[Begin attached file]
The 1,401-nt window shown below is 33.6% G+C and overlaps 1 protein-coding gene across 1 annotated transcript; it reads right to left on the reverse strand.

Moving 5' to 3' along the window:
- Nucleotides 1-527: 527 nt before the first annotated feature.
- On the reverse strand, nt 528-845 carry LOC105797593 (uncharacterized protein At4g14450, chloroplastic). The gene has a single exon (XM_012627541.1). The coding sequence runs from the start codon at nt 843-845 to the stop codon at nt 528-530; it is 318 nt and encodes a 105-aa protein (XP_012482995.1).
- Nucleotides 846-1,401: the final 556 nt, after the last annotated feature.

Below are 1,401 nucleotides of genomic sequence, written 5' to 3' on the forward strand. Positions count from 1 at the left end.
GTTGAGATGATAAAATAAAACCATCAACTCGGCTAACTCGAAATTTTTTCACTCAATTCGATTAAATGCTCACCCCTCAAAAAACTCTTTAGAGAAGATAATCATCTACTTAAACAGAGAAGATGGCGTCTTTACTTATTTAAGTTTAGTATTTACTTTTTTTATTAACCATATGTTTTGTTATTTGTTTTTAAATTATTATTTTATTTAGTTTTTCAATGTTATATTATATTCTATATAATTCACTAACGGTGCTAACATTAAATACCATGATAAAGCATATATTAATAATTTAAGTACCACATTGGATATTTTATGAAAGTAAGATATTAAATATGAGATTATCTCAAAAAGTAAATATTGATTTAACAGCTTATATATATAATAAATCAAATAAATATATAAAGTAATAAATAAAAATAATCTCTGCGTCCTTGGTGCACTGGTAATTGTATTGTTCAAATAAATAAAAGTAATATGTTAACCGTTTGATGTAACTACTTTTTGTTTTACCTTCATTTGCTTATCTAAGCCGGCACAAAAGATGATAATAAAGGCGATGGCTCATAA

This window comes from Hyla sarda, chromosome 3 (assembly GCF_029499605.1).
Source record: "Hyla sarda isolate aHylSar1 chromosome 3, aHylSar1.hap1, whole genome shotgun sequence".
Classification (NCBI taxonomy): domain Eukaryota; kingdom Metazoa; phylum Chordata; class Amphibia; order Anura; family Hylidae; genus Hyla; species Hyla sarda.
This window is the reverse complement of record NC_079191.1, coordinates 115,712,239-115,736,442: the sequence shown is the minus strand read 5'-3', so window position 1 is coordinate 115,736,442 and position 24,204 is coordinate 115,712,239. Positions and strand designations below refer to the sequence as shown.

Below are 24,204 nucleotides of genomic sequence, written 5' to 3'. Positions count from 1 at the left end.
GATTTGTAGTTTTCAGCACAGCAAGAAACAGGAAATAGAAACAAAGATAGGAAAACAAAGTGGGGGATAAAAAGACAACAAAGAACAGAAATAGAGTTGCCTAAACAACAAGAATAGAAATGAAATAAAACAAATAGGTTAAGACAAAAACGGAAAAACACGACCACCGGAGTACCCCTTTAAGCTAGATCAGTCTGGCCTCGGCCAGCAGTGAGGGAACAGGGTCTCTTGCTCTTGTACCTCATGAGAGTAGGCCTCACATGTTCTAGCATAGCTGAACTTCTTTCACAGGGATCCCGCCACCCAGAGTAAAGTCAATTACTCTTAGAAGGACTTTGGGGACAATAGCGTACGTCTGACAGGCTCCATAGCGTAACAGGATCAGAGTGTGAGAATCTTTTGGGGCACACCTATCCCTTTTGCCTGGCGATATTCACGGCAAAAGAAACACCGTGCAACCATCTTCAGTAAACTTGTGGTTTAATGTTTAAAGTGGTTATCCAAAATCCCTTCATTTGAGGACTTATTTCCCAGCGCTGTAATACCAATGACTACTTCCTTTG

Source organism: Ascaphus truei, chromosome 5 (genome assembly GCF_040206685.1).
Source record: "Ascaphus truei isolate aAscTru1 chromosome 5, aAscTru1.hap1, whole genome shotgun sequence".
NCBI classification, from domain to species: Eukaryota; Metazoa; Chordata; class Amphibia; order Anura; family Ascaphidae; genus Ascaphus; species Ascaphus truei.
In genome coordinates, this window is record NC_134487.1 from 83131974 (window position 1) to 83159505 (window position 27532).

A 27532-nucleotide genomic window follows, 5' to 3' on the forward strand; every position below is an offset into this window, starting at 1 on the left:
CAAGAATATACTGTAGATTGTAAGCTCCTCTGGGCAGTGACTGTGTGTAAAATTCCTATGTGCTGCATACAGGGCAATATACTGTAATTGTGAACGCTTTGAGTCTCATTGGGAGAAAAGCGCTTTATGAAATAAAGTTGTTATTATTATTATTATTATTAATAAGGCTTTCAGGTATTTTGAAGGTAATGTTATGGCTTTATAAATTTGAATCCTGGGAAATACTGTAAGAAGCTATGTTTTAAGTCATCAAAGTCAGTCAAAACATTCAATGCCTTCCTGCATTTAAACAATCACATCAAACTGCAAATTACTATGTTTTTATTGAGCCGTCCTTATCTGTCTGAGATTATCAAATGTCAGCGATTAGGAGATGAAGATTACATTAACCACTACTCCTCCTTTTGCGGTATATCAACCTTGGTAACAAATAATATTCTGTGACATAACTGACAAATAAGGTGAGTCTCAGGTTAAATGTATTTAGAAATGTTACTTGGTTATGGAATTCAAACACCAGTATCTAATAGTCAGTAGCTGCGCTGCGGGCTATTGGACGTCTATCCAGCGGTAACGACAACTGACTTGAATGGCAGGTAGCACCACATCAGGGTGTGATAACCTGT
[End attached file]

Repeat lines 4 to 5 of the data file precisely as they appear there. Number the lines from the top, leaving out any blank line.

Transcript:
- On the reverse strand, nt 528-845 carry LOC105797593 (uncharacterized protein At4g14450, chloroplastic). The gene has a single exon (XM_012627541.1). The coding sequence runs from the start codon at nt 843-845 to the stop codon at nt 528-530; it is 318 nt and encodes a 105-aa protein (XP_012482995.1).
- Nucleotides 846-1,401: the final 556 nt, after the last annotated feature.